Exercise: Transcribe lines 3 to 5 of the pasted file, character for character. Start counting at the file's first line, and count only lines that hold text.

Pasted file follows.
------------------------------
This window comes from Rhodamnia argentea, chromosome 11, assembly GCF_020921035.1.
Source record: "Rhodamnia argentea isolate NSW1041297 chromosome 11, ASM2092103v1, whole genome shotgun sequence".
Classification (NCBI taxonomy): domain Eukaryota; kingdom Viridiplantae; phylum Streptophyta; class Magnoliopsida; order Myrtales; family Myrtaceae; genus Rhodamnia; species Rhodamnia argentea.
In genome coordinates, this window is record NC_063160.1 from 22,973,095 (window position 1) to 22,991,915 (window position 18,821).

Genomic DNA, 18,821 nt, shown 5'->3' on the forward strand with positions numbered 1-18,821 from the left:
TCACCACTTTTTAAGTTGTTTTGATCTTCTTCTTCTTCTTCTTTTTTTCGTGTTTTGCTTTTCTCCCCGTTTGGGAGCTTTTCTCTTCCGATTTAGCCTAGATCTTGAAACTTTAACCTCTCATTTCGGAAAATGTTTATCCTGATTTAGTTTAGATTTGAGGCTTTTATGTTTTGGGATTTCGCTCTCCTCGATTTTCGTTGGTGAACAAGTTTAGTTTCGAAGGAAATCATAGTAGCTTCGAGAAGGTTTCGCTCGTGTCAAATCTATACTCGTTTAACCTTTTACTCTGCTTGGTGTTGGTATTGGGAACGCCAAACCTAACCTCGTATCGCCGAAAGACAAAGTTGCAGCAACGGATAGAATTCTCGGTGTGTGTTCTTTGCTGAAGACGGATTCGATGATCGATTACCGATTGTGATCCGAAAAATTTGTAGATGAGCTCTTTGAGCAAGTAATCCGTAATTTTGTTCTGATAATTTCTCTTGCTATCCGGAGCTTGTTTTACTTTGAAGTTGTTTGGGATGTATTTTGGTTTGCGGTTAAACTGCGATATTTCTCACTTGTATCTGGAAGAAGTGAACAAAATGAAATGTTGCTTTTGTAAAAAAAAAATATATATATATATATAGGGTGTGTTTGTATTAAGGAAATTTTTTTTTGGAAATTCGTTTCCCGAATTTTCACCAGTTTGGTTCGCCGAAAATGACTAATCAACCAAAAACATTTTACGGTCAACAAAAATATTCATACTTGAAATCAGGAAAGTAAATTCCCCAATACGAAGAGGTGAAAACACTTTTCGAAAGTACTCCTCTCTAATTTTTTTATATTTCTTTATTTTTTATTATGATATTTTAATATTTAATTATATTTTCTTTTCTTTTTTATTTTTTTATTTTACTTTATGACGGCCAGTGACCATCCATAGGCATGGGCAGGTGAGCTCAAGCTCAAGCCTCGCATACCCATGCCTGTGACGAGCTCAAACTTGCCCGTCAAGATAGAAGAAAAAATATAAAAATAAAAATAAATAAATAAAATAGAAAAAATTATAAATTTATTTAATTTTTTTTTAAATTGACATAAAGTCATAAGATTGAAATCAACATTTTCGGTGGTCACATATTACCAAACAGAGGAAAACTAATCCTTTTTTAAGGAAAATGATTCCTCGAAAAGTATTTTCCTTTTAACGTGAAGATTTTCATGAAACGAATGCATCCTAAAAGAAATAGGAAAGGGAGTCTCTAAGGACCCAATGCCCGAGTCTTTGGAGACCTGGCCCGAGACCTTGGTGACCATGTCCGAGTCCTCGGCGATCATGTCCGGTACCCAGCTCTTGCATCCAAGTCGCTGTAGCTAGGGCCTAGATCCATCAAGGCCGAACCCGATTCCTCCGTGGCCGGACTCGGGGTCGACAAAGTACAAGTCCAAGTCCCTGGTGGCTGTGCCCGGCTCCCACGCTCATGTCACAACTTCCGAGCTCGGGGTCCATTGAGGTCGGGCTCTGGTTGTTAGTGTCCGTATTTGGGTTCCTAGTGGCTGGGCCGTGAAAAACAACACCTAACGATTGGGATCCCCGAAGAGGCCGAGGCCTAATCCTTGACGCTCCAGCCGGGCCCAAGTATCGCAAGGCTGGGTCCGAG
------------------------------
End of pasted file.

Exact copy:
Classification (NCBI taxonomy): domain Eukaryota; kingdom Viridiplantae; phylum Streptophyta; class Magnoliopsida; order Myrtales; family Myrtaceae; genus Rhodamnia; species Rhodamnia argentea.
In genome coordinates, this window is record NC_063160.1 from 22,973,095 (window position 1) to 22,991,915 (window position 18,821).

Genomic DNA, 18,821 nt, shown 5'->3' on the forward strand with positions numbered 1-18,821 from the left: